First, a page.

THE BLOG
02/07/2013 11:35 am ET | Updated Apr 09, 2013

Guilty Until Proven Innocent: Reexamining How We Donate to Non-Profits

Jaded. Skeptical. A hypocrite. A hater. You get called all sorts of things when you say critical things about the international aid sector. People say, "Oh come on, you can't pick on volunteers and donors! Why not complain about the bankers and the big bad guys!" The general rule of thumb seems to be "business people are bad" and "international development people are good." We're so skeptical of the legitimacy of a claim or an offer when it comes from a business, but when it comes to charities, the words "I'm helping the poor" seem to open up wallets and make us see through Mother Theresa shaded lenses. We believe the labels rather than dig deeper into the details of the work being presented to us, and sometimes our minds get carried away by the idealized impacts we think this development work is having.

We need to shift our perspective. Many people currently take an "innocent until proven guilty" perspective on non-profit work. If we see "charity" or "for the poor" or "please help us support..." we are moved to give. In the same way we look beyond the sales and marketing of a car salesman or radio advertisement for some new miracle medical pill, we need to look beyond the sales rhetoric of a non-profit's fundraising campaign. We need to take more of a "guilty until proven innocent" approach, not because we should be skeptical of all do-gooders, but because we should hold ourselves, them, and the whole development sector to a higher bar. Just because people are collecting gifts to donate abroad or building schools, or raising funds for an orphanage does not mean that money is being used wisely, that the benefits are high, nor that there aren't additional negative impacts of the work.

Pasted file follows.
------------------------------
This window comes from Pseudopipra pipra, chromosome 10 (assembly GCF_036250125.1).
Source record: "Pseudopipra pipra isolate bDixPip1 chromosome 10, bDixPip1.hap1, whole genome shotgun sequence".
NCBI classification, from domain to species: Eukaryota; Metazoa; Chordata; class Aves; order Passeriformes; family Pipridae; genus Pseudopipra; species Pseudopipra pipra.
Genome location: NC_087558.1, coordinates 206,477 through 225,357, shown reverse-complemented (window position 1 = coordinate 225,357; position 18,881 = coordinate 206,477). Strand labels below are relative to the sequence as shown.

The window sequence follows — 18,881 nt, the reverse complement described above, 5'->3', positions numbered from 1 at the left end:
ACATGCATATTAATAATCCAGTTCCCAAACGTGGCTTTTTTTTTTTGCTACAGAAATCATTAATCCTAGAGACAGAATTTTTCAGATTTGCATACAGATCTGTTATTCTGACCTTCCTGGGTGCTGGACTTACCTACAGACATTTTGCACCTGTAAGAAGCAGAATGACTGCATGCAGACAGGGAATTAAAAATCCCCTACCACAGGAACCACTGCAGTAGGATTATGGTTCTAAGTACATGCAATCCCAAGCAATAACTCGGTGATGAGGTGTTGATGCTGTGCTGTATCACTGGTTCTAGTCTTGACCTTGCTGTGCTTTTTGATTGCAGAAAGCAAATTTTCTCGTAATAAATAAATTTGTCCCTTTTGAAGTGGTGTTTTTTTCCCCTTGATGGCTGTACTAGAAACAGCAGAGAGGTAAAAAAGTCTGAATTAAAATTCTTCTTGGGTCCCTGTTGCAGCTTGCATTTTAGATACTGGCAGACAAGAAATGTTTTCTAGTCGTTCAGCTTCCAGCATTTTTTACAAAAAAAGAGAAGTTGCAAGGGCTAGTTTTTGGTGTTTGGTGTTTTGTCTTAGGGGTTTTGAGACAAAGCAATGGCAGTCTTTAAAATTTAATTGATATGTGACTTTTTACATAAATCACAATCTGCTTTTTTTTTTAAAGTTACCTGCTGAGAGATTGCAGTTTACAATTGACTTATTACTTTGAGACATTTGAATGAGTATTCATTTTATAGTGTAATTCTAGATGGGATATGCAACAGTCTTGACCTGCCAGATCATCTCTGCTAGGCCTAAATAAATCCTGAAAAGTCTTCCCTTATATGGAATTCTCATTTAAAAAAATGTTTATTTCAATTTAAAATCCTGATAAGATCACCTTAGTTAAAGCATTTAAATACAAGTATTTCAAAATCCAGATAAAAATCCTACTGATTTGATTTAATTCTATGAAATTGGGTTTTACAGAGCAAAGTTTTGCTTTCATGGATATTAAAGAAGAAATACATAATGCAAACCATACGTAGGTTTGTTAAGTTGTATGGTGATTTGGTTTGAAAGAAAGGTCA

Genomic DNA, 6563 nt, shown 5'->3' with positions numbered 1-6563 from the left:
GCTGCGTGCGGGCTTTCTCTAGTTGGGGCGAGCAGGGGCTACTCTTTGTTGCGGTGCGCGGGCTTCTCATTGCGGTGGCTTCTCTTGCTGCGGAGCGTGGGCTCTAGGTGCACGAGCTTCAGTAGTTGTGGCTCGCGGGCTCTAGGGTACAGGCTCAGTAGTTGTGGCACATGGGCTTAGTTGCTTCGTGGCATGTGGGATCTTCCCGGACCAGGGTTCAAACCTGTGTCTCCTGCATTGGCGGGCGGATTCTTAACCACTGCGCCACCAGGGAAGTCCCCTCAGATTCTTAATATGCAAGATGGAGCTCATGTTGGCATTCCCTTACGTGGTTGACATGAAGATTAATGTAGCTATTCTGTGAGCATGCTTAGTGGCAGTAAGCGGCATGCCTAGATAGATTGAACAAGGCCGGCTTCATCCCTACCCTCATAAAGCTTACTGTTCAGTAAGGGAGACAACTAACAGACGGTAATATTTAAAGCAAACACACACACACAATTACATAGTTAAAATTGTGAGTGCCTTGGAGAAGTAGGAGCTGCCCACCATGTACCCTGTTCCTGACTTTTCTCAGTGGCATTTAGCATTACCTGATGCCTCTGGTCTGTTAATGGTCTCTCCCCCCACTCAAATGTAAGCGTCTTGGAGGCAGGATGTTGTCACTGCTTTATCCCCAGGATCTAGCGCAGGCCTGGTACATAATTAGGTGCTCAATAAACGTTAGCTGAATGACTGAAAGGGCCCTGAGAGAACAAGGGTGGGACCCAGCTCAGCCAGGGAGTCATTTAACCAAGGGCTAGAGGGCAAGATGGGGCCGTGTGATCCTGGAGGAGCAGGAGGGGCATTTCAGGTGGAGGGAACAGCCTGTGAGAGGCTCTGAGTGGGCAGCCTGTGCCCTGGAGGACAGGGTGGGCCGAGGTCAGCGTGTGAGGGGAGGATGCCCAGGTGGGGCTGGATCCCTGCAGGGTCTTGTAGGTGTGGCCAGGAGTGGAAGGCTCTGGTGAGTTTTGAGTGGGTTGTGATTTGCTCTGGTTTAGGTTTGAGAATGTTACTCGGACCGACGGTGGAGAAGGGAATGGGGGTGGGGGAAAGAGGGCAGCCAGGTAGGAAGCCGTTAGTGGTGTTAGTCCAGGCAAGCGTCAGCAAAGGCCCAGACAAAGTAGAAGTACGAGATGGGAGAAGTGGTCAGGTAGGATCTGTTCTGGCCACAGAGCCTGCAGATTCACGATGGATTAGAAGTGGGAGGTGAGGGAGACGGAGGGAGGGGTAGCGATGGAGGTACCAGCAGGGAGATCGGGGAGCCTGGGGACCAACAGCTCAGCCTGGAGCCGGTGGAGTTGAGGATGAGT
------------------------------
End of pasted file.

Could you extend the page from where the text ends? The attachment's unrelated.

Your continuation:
We shouldn't be afraid to ask questions. I'd love to see an "I ask questions!" campaign focused on getting people to ask more before they donate. If that happened, maybe there would be less waste and corruption in the sector and the most effective organizations would get more of the funds.

I'd love to see more question's focused on the hows of the proposed projects. The fundraising advertisements mostly focus on the whys ("We met these poor kids in Nigeria who needed our help, so we took action, and we need you to join us!") or the whats ("We're going to build a school, please buy a brick!") but not the hows ("To make our education efforts are most effective, we have partnered with the local government and meet with them monthly learn more about how we can contribute to their work."). Hows can be boring, and most wouldn't work in an ad campaign or on a flier, which is understandable -- NGO fundraisers, like any sales people, need to get our attention. I understand the need to "sell the why," having done fundraising myself. But once someone gets us hooked with why they are doing the work, it is up to us to dig around a bit more, ask questions, check out their website, and look beyond the sales fliers to find out if this is something we really want to support. Hows might not be handed to us on a plate, but we need to find them out if we want to distinguish good intentions from good impact.

Our team at PEPY Tours and I made this video as a spin off from Simon Sinek's fantastic TEDx talk where he says "People don't buy what you do, they buy why you do it." Granted, Sinek's talk was about "how great leaders inspire action", and he is talking about products and services you get to feel and touch. For example, if Toyota markets a car as something reliable, safe and long lasting -- but then you purchase one and it is a lemon. You can return it, or complain, or just simply stop buying from Toyota in the future. In international development work, when the projects we are choosing to fund are far from our homes, we rarely get to see the end product. If it is actually failing, or causing harm, we might never know it, and then when the donation pot comes around the next year we just keep buying more and more lemons over and over again.